Latin countries become latest ‘victims’ of spying

Latin countries become latest ‘victims’ of spying

Latin countries become latest ‘victims’ of spying

Venezuelan President Maduro (C) waves upon arriving with FM Jaua (L) for a meeting in Caracas. US leaker Snowden is likely to go to Venezuela.

The U.S. spying scandal has spilled into Latin American countries as they demand explanations from Washington about new allegations that it spied on both allies and foes in the region with secret surveillance programs.

A leading Brazilian newspaper reported July 9 that the U.S. National Security Agency (NSA) targeted most Latin American countries with spying programs that monitored Internet traffic, especially in Colombia, Venezuela, Brazil and Mexico.

Citing documents leaked by Edward Snowden, the fugitive former U.S. intelligence contractor, O Globo newspaper said the NSA programs went beyond military affairs to what it termed “commercial secrets,” including oil and energy resources.

Regional leaders called for a tough response to the alleged espionage that O Globo said included a satellite monitoring station based in Brazil’s capital.

“A shiver ran down my back when I learned that they are spying on all of us,” Argentine President Cristina Fernandez said in a speech on July 9.

Mercosur meeting

She called on Mercosur, a bloc of South American nations, due to meet tomorrow, to issue a strong statement and demand explanations from Washington. “More than revelations, these are confirmations of what we thought was happening,” she said.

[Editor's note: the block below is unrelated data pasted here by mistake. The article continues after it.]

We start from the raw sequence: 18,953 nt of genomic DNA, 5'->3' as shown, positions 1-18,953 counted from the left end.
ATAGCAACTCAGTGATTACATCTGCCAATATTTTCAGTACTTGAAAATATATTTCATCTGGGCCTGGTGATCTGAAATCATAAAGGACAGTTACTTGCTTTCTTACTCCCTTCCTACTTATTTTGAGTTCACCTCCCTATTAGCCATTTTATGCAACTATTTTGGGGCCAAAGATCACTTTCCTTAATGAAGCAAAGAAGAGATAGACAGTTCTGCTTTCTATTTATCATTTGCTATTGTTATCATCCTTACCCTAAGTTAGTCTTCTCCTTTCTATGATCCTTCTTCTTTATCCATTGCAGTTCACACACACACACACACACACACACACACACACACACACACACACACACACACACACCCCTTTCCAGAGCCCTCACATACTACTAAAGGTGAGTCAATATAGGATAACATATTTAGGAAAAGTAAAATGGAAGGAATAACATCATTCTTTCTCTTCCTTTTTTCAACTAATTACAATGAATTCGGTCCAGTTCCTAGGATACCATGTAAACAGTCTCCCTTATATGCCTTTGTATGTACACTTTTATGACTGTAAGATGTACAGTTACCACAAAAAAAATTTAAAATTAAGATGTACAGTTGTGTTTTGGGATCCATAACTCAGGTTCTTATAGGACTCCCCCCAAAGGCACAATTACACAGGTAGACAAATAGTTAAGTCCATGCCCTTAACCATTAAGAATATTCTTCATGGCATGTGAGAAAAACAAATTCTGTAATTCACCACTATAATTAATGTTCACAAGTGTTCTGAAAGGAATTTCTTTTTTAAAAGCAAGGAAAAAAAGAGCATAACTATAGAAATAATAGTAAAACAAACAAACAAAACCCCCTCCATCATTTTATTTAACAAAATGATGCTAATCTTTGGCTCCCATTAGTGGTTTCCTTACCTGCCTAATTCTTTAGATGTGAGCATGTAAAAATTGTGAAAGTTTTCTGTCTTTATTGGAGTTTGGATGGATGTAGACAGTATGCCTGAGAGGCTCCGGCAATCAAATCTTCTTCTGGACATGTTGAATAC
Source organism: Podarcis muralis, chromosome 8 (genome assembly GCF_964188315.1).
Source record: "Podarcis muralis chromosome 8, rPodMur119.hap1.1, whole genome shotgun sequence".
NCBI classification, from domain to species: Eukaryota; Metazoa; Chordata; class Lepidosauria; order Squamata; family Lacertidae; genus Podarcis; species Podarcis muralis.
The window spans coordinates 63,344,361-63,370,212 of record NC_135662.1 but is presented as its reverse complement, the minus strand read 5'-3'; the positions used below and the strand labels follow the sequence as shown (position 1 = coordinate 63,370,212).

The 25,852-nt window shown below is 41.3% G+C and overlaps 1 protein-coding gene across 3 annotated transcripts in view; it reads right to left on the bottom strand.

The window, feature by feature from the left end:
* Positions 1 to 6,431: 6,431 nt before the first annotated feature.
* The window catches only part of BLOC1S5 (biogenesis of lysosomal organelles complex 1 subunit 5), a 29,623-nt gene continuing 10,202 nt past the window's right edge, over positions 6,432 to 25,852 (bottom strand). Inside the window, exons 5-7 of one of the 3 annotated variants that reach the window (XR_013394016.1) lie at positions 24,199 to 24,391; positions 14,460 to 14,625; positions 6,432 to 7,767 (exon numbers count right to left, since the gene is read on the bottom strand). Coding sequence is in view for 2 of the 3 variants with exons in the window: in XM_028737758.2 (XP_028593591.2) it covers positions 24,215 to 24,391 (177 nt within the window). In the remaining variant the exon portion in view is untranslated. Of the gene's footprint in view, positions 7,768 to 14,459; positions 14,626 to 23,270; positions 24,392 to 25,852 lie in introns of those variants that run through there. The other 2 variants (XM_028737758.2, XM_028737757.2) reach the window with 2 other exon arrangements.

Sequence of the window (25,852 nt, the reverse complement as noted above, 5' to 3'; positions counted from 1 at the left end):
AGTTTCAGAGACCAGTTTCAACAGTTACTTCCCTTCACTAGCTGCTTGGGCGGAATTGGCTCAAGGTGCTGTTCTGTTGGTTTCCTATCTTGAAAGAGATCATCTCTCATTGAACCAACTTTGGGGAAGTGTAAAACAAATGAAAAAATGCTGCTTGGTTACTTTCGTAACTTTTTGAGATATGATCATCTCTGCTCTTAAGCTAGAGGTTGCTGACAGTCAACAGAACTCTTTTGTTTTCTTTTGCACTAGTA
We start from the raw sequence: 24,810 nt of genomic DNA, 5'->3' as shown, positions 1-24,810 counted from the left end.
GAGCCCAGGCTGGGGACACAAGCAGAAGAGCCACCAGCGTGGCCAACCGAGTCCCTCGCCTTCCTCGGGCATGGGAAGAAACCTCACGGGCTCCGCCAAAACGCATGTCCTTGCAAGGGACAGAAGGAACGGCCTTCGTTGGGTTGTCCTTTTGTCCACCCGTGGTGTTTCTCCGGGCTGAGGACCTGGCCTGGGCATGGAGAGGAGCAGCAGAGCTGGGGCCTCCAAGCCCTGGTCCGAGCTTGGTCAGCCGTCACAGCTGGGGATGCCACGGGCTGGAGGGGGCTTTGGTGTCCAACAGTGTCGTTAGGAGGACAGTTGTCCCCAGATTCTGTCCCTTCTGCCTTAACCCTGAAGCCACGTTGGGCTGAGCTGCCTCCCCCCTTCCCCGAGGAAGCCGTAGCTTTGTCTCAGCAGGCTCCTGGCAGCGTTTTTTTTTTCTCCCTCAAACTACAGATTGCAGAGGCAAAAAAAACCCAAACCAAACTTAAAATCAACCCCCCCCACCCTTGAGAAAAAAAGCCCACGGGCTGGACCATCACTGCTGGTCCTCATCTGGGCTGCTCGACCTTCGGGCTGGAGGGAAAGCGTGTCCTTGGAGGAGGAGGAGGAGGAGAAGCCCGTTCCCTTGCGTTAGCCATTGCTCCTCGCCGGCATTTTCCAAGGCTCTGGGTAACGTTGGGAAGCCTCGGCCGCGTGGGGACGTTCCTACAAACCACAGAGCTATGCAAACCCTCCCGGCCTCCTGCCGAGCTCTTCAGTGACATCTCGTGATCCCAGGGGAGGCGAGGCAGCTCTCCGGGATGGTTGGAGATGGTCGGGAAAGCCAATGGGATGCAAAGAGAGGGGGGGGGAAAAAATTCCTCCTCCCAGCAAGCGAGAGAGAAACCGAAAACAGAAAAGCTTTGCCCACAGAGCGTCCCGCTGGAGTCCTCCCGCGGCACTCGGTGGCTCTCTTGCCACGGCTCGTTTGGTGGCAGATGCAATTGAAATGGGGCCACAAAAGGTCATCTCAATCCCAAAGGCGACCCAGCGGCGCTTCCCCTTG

Peruvian President Ollanta Humala, who has emerged as a close U.S. ally, said the reported spying was worrisome.

Colombia also expressed concern after the revelations and called for an explanation. The Mexican Foreign Ministry has asked the U.S. to provide “broad information” about the report. “Following the information published today, the Mexican government reiterated to the U.S. government, through diplomatic channels, its demand for broad information on this matter,” a Foreign Ministry spokesman said.

Brazil’s government said it set up a task force of its Defense, Communications, Justice and Foreign Affairs ministries to investigate the alleged espionage.

O Globo said a main NSA surveillance target was Colombia, the United States’ top military ally in the region, where drug trafficking and movements by the FARC militant group were monitored.

It said the NSA spied on military procurement and the oil industry in Venezuela, and in Mexico it gathered information on the drug trade, the energy sector and political affairs.

Also swept up in what O Globo termed as U.S. spying were Argentina, Ecuador, Panama, Costa Rica, Nicaragua, Honduras, Paraguay, Chile and El Salvador.